Most people often mistaken this fish species simply as a shark which lives in the sea but in actual fact, it is not true because red-tailed black shark is a freshwater fish. It shares few similar characteristics like a clown loach, first because it is a bottom dweller and other reasons are because the shapes between both species look very much similar. Perhaps what makes the red-tailed unique is that, it has a complete black coloration covering its body except for the tail fin, which appears as either orange to red coloration. Similar like clown loach, it also has barbel near the mouth region.
Trying to find suitable tank mates for your red-tailed shark is a difficult task. Since it does not mix along well with most common community fish because of its territorial behavior, aquarist only keep this fish in its own tank. Even among the same species, they could live together with each other when they are young, but once a dominant fish outgrows the rest, it will end up harassing the smaller ones. A mature red-tailed black shark will also define and protect its own territory and will chase after other fish that encroach into its area. In fact, trying to mix them into an established community aquarium will actually resulted in complete havoc. So the answer to a simple question on whether two red-tailed black sharks could live together in the same tank is definitely, no.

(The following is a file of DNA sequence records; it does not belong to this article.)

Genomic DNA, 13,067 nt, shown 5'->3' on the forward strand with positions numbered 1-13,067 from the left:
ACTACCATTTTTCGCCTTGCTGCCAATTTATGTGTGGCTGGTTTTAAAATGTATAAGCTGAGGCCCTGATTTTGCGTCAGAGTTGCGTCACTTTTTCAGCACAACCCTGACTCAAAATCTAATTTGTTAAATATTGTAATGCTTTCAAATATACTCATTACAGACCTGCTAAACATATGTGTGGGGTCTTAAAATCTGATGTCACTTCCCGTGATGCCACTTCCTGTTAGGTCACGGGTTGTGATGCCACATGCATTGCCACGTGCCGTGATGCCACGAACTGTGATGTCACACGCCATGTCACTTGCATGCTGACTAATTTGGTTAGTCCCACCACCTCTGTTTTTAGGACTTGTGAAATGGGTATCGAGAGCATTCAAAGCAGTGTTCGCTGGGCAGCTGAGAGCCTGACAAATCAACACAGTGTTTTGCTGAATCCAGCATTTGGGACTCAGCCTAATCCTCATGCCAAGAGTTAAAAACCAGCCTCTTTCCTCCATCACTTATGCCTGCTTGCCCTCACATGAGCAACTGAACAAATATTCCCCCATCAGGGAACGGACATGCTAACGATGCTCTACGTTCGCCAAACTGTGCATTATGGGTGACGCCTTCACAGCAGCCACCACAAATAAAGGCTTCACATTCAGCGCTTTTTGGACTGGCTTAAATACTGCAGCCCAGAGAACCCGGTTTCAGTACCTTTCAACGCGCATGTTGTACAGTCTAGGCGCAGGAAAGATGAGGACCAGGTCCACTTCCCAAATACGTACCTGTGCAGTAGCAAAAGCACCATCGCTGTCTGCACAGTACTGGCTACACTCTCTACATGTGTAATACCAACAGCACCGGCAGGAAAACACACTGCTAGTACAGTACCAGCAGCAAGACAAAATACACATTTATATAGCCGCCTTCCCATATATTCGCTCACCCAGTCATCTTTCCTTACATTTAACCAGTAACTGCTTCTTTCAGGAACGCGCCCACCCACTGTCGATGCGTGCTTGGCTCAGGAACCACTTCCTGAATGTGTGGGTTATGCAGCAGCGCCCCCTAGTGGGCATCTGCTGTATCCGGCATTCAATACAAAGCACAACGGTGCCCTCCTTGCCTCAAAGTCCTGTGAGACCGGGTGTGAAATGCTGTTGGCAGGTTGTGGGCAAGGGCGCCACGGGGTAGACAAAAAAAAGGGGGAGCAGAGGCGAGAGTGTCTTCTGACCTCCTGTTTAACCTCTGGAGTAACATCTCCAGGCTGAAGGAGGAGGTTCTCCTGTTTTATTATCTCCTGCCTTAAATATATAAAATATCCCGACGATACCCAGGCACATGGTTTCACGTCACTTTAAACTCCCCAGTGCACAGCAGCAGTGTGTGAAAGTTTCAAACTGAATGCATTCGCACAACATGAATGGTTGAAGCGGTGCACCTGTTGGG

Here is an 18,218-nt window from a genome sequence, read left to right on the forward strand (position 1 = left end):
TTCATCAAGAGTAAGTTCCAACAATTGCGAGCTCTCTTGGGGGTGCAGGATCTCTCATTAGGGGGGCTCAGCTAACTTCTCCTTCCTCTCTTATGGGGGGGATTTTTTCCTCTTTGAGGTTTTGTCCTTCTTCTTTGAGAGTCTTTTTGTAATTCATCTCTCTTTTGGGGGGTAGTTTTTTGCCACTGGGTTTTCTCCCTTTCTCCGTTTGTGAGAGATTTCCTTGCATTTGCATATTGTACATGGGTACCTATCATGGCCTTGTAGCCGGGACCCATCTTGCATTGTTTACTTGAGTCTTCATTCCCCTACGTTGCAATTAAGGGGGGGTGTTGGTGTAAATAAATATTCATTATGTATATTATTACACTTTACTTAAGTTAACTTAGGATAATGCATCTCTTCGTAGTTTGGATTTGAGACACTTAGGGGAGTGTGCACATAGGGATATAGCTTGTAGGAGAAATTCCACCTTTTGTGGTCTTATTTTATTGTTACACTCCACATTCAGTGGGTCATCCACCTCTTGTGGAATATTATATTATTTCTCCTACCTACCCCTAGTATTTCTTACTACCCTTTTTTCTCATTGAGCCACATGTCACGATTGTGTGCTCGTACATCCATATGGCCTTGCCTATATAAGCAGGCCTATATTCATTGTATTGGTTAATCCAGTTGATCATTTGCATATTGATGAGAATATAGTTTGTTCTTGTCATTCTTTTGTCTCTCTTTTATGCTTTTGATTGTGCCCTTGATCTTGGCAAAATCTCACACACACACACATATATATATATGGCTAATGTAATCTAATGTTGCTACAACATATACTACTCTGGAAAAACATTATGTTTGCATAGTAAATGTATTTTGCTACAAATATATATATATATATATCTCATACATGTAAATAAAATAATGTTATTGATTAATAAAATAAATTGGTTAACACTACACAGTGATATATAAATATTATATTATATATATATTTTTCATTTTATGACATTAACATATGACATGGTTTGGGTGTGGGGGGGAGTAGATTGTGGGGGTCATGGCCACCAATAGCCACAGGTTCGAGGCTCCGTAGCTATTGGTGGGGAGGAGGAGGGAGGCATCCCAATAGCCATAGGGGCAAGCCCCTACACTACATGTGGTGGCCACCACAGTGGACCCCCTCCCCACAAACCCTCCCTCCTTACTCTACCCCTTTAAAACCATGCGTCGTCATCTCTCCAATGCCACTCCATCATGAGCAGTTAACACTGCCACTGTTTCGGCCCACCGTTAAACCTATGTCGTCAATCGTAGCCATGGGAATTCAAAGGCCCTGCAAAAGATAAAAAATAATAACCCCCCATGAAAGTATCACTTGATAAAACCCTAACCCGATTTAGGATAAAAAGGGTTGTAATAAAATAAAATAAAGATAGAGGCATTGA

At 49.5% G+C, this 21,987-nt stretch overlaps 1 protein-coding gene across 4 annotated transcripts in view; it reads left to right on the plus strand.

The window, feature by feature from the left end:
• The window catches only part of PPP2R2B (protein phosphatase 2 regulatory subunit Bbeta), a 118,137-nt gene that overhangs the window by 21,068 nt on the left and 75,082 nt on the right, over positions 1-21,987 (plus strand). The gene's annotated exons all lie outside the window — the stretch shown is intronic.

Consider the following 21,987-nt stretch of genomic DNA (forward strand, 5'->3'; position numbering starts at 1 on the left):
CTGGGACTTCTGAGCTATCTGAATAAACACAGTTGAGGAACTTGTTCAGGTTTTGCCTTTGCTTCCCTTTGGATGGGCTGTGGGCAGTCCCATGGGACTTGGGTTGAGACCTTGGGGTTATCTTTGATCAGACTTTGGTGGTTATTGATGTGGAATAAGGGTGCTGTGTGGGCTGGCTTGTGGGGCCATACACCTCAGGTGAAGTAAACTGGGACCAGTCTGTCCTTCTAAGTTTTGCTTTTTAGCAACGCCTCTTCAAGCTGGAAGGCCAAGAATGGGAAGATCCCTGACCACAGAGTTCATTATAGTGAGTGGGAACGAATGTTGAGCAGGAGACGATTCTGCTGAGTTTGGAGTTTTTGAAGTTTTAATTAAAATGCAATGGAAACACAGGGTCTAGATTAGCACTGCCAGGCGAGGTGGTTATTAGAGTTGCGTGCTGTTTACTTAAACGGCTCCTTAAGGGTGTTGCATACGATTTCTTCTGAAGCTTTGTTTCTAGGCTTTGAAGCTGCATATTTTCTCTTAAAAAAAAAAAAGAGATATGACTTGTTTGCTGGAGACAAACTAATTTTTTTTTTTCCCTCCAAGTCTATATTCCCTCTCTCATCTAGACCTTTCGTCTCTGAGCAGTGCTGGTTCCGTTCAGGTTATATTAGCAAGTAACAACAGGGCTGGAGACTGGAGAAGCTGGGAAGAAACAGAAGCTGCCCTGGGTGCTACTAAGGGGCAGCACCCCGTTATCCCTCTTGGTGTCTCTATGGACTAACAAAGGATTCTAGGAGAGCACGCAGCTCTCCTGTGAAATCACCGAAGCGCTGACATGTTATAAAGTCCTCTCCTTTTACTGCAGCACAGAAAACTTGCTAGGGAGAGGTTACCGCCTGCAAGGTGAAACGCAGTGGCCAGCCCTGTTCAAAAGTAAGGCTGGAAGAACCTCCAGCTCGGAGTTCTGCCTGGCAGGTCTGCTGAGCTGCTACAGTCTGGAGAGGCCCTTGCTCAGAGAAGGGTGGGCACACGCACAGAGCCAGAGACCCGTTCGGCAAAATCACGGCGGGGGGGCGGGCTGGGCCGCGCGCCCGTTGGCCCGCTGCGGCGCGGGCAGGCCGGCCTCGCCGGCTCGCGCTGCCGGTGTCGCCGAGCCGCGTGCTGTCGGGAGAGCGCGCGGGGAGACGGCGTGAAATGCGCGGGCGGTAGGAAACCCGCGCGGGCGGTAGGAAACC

Luckily, there are options available with a small number of fish species that could be tolerant of its behavior like tiger barbs while there are different opinions regarding convict cichlids as potential tank mates. So far I’ve also tried before mixing with platy but once it grew larger than the pack, the harassment nature starts to kick in. But one thing for sure, I would avoid mixing them with pleco and clown loach because both species are also bottom dwellers in which they will clash with your red-tailed while scouring for food. Although the red-tailed black shark doesn’t really bite and injure other fish, it loves to chase them around and most of the time will drive the other fish into hiding and will never let them out. If you are planning to house them together with other fish species, I would suggest getting even larger aquarium, more than the standard recommended size of 55 gallon and provide a lot of hiding places.
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